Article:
A document in which a person who has an alleged interest in real property, transfers this interest to another.
A term unique to real property law.
Lamont wrote that a quitclaim is:
"... a release of any claim or interest which a person may have in land, without any admission or certainty that the person has any interest to release ...."
In Childress v Siler, Justice Macdonald of the Court of Civil Appeals of Texas wrote:
"A quitclaim is an instrument which purports to transfer only the right, title and interest of the grantor as distinguished from other types of deeds ... which evidence an intention ... to convey the property itself."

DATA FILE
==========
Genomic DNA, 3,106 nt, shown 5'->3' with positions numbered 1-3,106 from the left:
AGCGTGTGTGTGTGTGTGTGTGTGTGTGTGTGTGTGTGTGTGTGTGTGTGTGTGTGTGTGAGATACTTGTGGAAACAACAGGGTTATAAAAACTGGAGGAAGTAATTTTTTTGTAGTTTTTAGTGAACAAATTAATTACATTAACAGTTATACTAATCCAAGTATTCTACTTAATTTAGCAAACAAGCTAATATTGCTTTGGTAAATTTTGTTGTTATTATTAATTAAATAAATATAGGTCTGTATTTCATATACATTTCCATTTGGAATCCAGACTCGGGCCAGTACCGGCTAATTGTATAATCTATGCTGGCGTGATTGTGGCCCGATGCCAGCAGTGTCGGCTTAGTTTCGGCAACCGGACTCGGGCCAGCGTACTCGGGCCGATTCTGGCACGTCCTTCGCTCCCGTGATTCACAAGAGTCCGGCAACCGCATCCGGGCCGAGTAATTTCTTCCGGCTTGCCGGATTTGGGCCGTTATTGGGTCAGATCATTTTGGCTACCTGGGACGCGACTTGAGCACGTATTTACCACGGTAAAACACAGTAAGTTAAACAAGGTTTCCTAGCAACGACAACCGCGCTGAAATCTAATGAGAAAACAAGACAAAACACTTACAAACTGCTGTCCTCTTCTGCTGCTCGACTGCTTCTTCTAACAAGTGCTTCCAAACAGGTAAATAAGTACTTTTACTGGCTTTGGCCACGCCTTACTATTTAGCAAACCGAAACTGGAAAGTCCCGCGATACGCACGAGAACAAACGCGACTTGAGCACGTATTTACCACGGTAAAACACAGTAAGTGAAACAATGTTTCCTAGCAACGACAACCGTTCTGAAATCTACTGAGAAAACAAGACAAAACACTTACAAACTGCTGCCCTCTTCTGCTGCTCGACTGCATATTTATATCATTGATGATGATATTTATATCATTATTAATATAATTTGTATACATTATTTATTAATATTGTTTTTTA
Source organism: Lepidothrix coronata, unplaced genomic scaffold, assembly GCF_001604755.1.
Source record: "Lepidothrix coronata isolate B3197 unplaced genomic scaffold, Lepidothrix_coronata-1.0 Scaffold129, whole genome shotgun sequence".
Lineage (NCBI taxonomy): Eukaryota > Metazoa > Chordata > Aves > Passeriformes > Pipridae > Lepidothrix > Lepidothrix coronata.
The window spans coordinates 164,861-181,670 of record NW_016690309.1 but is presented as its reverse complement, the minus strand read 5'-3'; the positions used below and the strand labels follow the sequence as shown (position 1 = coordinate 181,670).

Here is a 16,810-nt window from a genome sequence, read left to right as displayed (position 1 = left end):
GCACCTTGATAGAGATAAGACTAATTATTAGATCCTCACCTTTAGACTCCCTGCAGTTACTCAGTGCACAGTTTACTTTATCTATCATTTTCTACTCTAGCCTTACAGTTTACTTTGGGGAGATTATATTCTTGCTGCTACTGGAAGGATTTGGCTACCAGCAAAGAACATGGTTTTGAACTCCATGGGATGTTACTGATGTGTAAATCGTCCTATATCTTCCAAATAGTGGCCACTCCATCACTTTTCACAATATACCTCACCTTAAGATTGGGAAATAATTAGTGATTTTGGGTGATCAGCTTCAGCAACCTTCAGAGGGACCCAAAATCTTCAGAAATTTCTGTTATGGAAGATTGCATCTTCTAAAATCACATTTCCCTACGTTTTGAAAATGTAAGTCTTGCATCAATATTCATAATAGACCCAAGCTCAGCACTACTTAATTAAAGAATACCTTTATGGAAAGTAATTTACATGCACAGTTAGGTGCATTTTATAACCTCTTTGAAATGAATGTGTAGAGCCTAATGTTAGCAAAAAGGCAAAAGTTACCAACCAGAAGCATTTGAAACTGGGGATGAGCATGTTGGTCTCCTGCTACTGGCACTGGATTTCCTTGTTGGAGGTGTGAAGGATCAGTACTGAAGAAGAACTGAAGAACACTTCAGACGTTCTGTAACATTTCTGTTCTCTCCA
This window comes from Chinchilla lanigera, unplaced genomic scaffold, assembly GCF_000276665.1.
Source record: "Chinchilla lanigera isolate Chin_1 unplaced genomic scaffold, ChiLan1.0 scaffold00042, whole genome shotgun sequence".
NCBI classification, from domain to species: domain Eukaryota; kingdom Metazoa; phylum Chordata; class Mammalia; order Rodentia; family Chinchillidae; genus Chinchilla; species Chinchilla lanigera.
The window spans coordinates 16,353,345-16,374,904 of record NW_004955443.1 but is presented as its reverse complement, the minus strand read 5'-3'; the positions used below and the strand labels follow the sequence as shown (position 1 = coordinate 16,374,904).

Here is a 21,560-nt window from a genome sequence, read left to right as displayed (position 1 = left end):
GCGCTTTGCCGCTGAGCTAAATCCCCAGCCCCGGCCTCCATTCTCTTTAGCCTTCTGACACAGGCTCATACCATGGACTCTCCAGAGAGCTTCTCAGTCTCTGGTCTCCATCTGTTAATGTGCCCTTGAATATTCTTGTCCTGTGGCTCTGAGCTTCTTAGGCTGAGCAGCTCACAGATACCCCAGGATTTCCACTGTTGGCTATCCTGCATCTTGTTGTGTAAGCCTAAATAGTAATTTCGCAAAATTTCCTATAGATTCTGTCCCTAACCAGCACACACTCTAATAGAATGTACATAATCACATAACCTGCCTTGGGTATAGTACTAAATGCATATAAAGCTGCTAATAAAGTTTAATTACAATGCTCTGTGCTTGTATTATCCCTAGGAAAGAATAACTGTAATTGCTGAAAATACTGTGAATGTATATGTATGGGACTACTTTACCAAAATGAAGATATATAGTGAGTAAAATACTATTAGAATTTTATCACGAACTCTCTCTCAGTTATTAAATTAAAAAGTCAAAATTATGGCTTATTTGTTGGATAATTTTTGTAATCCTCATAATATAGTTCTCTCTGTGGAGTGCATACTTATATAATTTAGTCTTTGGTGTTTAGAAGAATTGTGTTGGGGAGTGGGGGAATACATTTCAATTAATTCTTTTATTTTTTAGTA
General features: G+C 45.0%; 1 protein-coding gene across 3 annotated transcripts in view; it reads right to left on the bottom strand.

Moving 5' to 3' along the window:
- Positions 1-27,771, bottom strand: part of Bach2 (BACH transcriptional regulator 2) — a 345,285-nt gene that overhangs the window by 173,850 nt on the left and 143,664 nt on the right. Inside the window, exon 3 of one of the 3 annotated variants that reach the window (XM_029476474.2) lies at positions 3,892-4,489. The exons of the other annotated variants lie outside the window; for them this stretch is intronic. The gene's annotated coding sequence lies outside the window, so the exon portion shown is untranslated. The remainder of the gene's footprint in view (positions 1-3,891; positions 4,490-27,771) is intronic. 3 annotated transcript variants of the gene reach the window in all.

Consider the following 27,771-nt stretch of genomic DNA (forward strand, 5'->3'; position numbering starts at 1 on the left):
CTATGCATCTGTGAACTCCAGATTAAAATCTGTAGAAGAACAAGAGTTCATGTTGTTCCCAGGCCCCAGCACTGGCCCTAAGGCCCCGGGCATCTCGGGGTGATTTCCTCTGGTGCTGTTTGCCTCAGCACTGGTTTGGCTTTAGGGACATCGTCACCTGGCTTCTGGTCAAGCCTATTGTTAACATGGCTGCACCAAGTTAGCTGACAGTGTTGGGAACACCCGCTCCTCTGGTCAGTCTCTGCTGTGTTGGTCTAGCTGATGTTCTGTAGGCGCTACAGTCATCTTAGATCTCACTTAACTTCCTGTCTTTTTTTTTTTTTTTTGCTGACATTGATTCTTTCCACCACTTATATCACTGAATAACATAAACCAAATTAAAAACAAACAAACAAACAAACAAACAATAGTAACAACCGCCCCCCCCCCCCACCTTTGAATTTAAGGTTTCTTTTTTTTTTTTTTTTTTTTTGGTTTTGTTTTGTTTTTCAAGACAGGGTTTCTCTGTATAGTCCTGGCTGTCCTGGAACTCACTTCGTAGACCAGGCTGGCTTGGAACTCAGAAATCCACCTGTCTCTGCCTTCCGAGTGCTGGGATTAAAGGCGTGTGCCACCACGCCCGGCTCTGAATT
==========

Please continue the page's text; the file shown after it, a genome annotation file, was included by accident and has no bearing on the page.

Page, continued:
Thus, a quitclaim does not necessarily transfer the actual title of real property although it may operate as a transfer of title in real property where the signatory of the quitclaim has, in law, all the property interests in the real property at the time of the quitclaim.
It is thus distinguished from a deed which by definition purports to transfer the full and unfettered title (ownership) of real property from one person to another.
- Childress v Siler 272 SW 2d 417, at page 420.
- Duhaime, Lloyd, Legal Definition of Deed
- Lamont, D., Real Estate Conveyancing (Toronto: Law Society of Upper Canada, 1976), page 100.